Opening spectacularly with the backing track to Arctic Monkey’s ‘R U Mine?’, this week’s episode of Peaky Blinders is all about keeping it in the family – at least for most of the time.
Arthur Shelby Jr seems to be slowly losing his mind as his younger brother lets him run riot in London, ruling their newly acquired club like a mad emperor in his palace; while Tommy is too busy trying to legitimise the family business to address the problem.
Tommy’s uneasy yet almost comedic alliance with Chief Inspector Chester Campbell is proving beneficial for both of them - for now.
Artful, slow motion shots and beautiful, elaborate costumes are quite breath-taking this series, and provide contrast for the sparse, effective dialogue and those long, considered pauses that Cillian Murphy does so well.
Michael, Polly’s recently found son, is joining the Peaky Blinders as their accountant. He succeeds as a new character in balancing out the family – he’s fresh-faced enough to come across as an innocent who wants to help his cousin go legal, but he’s still got that rebel streak about him.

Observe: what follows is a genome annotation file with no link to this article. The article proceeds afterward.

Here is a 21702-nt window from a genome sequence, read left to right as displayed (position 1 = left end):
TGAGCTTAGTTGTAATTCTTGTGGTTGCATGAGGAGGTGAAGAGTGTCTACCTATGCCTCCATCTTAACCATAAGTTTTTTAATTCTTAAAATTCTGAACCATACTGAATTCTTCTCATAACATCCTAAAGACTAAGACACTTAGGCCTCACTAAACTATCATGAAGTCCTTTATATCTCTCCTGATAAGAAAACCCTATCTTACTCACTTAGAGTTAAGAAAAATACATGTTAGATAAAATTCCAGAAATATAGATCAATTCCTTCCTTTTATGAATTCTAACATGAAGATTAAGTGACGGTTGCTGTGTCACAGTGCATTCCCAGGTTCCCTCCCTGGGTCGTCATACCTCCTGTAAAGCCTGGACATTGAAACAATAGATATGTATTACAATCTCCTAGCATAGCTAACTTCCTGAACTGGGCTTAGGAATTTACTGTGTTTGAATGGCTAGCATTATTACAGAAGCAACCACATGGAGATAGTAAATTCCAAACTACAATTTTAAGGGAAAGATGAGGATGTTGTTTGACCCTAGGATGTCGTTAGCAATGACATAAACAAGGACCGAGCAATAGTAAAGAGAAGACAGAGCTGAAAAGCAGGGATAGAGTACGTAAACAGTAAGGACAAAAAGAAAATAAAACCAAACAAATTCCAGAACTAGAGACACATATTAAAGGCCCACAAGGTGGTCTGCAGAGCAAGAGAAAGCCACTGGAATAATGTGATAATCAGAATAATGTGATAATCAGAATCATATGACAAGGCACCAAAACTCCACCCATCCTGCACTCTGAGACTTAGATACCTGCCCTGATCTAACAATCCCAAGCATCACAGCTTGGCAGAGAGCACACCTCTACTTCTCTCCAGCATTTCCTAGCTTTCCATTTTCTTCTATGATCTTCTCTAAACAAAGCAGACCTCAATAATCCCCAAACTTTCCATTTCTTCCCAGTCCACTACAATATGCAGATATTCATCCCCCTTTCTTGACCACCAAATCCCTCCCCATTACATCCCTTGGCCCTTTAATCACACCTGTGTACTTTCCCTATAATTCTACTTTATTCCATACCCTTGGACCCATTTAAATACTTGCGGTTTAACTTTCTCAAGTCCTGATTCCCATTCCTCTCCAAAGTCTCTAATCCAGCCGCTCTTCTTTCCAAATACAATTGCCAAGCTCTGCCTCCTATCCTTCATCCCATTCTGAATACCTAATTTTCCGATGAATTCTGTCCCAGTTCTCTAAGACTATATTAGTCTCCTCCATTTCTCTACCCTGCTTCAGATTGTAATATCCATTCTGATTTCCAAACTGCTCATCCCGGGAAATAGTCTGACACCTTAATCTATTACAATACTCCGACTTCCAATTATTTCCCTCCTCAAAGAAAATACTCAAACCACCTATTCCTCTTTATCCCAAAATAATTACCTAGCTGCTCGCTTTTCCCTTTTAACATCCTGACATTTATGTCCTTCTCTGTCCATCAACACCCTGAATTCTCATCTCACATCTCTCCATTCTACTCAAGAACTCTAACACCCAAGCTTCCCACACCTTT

Meanwhile the exquisite May Carleton, who just exudes upper class cool, is teaming up with Tommy to train his new horse in time for the races, and absolutely screams trouble. Along with Aunt Polly, Ada, and hopefully the soon-to-return Grace, this series boasts an outstanding set of diverse, multi-dimensional women characters.
Adding current social issues without shoving them down the throats of the audience – racial tensions plus a brief mention of the law against homosexuality with Ada’s lovely new lodger – puts Peaky Blinders ahead of Downton Abbey in that respect.
Rather than introducing central characters to represent each problem, producers are making use of their strong supporting characters that achieve it just as well.
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